Boeing is playing a major role in the United States Air Force's Expeditionary Force Experiment -- EFX '98 -- by supplying several key pieces of an overall communications architecture that will be demonstrated on board several aircraft.
Aircraft participating include TS-3, an Airborne Warning and Control System (AWACS) test aircraft; a U.S. Air Force C-135 avionics testbed; a KC-135R transport; a B-1B bomber; and a Joint Surveillance Target Attack Radar System (JSTARS) aircraft. EFX '98 is scheduled for Sept. 14-26.
The goal of EFX '98 is to demonstrate how emerging command and control capabilities can enhance U.S. forces' ability to decisively halt invading forces. Demonstrations involving about 30 aircraft in "live-fly" exercises at Eglin Air Force Base, Fla., will focus on new technology to bolster mission effectiveness.
Boeing is providing the uplink communication services and satellite receive capability, via its phased array antenna, to allow large amounts of information to be delivered quickly to the aircraft. Phased array antennas have been installed on the TS-3, KC-135R, C-135 (Speckled Trout) and JSTARS aircraft.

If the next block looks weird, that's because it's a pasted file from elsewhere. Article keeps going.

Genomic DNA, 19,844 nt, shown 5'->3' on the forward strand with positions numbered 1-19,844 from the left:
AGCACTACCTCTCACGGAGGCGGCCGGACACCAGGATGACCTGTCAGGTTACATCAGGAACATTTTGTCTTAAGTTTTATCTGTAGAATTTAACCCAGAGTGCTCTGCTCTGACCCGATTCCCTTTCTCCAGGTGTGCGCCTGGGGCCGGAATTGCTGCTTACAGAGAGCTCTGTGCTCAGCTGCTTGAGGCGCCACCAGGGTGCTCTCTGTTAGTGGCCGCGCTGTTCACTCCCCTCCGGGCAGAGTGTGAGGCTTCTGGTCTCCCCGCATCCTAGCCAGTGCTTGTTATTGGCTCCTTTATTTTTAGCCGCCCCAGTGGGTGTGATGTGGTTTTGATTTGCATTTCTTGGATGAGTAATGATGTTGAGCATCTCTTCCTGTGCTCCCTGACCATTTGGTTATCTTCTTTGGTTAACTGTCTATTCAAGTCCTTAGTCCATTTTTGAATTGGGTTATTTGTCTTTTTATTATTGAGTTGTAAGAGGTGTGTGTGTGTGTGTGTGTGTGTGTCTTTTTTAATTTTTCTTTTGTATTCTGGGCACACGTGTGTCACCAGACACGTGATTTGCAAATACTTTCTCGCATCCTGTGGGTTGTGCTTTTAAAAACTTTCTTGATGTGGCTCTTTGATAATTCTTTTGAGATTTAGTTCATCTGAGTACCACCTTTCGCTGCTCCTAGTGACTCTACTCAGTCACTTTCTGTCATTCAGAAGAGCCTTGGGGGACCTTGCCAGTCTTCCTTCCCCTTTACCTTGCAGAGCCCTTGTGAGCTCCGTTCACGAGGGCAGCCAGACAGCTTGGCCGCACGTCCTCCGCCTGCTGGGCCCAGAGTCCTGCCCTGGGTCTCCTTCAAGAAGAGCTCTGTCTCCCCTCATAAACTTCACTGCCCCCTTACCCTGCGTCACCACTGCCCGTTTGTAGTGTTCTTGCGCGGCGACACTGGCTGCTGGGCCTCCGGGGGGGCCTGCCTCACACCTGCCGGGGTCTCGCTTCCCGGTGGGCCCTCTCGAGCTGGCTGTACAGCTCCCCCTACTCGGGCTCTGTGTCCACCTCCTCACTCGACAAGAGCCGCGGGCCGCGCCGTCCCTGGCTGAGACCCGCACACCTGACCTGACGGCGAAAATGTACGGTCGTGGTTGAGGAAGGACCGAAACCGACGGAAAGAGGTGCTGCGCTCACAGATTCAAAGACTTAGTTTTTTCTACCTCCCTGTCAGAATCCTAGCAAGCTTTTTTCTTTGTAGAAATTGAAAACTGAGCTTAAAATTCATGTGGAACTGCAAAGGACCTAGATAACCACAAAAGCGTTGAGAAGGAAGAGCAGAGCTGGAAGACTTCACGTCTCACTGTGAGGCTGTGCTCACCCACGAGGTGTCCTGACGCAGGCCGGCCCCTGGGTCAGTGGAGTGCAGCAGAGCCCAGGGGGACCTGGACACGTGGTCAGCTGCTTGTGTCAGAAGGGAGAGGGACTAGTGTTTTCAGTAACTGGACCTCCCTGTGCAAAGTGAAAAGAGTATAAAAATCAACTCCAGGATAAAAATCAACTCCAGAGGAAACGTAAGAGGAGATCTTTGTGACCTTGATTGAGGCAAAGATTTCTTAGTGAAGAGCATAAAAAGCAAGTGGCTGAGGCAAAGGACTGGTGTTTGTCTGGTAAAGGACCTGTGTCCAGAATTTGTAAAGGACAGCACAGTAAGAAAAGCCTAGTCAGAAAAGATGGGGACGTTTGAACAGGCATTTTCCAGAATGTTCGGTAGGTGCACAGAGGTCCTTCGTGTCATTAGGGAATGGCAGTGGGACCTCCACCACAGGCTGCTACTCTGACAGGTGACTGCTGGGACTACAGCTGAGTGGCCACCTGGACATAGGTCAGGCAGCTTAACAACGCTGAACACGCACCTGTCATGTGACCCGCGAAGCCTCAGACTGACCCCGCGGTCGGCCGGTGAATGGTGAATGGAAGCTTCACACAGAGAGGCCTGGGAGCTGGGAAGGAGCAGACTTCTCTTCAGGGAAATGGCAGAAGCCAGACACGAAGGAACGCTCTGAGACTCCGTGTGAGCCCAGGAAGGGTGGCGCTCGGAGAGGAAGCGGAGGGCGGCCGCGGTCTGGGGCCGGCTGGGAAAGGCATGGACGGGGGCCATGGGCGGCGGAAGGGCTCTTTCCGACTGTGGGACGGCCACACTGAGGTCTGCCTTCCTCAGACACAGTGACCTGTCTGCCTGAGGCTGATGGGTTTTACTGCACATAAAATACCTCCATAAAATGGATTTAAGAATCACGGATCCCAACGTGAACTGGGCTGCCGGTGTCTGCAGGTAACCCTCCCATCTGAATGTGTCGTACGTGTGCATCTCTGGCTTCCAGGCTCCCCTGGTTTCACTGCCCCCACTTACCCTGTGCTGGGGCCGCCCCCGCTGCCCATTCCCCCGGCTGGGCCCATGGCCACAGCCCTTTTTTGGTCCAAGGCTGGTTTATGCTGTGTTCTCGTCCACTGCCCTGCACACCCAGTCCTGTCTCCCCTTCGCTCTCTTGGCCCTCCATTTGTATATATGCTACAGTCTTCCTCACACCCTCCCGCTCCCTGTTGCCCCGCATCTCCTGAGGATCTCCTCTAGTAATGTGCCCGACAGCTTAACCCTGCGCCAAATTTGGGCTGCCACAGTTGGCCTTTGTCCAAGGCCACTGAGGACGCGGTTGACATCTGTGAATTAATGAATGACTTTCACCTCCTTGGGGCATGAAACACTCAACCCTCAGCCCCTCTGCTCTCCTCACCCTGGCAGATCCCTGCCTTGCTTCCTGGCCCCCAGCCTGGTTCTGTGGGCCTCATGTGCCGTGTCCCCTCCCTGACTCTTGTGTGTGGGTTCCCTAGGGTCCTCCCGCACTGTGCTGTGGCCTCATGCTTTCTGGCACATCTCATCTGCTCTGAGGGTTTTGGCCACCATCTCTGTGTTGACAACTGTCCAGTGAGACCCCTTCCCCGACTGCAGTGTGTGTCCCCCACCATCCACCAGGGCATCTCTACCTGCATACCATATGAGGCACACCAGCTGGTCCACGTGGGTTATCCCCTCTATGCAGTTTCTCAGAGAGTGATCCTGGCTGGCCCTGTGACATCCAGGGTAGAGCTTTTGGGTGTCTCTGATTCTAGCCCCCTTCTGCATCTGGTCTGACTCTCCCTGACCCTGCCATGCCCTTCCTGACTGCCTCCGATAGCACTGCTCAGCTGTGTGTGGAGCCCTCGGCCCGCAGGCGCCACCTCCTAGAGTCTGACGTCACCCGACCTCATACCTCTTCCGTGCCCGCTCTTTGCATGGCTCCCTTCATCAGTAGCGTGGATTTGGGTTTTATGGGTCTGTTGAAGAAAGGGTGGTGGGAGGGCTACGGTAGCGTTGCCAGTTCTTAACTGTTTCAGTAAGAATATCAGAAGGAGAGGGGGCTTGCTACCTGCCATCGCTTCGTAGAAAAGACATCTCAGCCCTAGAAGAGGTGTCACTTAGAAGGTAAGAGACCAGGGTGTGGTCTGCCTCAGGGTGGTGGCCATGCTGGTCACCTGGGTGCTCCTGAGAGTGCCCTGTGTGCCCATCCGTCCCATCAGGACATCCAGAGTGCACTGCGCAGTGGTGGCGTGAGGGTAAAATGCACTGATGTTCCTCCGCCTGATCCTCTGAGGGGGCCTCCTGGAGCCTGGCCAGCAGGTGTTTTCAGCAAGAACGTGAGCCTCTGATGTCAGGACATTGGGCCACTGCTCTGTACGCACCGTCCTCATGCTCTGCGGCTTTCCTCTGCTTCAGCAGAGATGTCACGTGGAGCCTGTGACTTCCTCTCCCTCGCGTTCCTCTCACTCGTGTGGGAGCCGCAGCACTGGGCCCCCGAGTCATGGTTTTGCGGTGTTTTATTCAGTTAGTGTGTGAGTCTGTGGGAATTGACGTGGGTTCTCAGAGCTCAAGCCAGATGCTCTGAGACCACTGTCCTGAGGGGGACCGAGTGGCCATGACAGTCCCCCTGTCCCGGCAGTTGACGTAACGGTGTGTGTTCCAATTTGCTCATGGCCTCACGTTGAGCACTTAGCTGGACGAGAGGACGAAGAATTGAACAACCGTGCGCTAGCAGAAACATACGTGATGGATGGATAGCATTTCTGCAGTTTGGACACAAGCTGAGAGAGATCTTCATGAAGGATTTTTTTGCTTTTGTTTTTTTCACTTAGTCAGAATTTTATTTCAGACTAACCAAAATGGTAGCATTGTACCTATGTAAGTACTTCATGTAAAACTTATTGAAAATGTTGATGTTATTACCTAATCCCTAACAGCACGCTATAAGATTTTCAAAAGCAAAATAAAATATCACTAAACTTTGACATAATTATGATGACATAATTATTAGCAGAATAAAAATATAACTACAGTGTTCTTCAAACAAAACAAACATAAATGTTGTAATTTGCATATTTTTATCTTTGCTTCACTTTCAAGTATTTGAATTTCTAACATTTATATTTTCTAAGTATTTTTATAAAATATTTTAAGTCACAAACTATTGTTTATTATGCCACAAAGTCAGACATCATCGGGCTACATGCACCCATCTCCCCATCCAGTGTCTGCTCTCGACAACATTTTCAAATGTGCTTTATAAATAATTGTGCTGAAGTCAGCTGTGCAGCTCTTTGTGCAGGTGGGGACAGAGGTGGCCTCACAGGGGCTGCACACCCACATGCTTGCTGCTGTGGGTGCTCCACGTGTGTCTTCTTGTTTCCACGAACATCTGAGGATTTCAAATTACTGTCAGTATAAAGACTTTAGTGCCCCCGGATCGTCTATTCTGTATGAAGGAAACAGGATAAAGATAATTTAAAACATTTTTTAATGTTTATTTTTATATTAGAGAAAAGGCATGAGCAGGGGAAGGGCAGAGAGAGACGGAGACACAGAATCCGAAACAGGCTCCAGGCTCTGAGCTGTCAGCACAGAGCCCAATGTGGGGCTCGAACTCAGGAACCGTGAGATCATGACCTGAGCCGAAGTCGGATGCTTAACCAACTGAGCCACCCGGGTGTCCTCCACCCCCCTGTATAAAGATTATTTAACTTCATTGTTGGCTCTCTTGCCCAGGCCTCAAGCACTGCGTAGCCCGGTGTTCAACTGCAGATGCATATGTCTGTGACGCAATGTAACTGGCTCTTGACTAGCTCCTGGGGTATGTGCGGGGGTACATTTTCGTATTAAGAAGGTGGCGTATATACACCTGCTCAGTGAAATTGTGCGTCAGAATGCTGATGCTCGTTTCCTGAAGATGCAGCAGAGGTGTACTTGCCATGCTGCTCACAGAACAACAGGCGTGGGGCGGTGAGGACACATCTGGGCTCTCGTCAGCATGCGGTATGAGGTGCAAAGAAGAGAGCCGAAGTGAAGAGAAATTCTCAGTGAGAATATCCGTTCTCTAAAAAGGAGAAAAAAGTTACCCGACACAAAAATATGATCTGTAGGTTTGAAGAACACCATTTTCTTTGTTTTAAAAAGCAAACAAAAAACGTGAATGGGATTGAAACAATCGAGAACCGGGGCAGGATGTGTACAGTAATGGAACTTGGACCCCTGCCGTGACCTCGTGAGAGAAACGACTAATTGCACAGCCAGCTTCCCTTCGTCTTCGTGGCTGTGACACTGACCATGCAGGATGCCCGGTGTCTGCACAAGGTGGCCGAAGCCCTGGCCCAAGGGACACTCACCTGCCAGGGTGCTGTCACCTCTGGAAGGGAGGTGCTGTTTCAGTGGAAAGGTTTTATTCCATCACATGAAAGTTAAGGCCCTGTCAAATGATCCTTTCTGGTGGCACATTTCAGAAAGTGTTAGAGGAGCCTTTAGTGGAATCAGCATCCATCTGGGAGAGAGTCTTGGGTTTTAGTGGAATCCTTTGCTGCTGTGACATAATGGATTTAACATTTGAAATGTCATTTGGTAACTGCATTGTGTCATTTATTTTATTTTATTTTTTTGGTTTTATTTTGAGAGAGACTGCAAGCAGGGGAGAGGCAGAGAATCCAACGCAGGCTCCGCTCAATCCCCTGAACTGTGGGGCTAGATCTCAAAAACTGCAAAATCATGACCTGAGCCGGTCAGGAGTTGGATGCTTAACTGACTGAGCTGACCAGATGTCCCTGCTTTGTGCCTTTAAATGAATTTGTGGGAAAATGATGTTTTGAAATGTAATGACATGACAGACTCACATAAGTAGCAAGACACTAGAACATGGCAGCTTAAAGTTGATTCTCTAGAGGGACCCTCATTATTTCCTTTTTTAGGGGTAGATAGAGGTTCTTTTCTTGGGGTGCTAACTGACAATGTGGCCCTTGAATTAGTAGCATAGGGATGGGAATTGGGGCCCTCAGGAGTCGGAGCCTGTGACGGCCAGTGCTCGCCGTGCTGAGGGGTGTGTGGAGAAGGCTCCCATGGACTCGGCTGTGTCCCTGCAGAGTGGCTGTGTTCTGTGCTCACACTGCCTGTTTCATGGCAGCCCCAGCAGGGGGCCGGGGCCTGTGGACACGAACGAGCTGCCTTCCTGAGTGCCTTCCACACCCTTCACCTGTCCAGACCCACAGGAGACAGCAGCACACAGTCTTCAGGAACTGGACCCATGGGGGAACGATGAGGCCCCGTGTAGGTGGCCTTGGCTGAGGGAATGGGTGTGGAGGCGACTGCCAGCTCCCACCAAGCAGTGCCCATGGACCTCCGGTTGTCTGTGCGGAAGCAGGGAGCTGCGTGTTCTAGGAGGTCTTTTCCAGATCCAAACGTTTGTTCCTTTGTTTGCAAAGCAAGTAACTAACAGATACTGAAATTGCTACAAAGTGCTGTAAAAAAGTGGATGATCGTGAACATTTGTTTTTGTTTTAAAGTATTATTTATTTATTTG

For the TS-3, KC-135R and the C-135, Boeing also designed and installed a workstation/local area network environment to run theater battle management core-systems applications and other mission planning software.
In addition, Boeing installed and flight-tested a number of other enhancements on TS-3, including Multi-Source Integration, which merges all information about a specific target into a single computer track. This improves reliability and accuracy of the tracking process and target identification.
"We are excited about the installation of this technology on board an AWACS aircraft. These changes are the leading edge of improvements needed for AWACS to maintain its role in providing information superiority, and as the key component of the Air Force's new Air Expeditionary Force," said Jim Singer, Boeing U.S. AWACS program manager.
The Boeing system on board the C-135 will allow the Joint Force Air Component Commander and his team to remain apprised of battlefield activities while en route to a crisis area, allowing him to prepare a battle plan. Information will be updated in-flight to ensure the commander and his staff have the best information available.
The Expeditionary Force Operations Center on board the KC-135 will use the same feed, enabling it to retask aircraft that already have departed for the designated targets.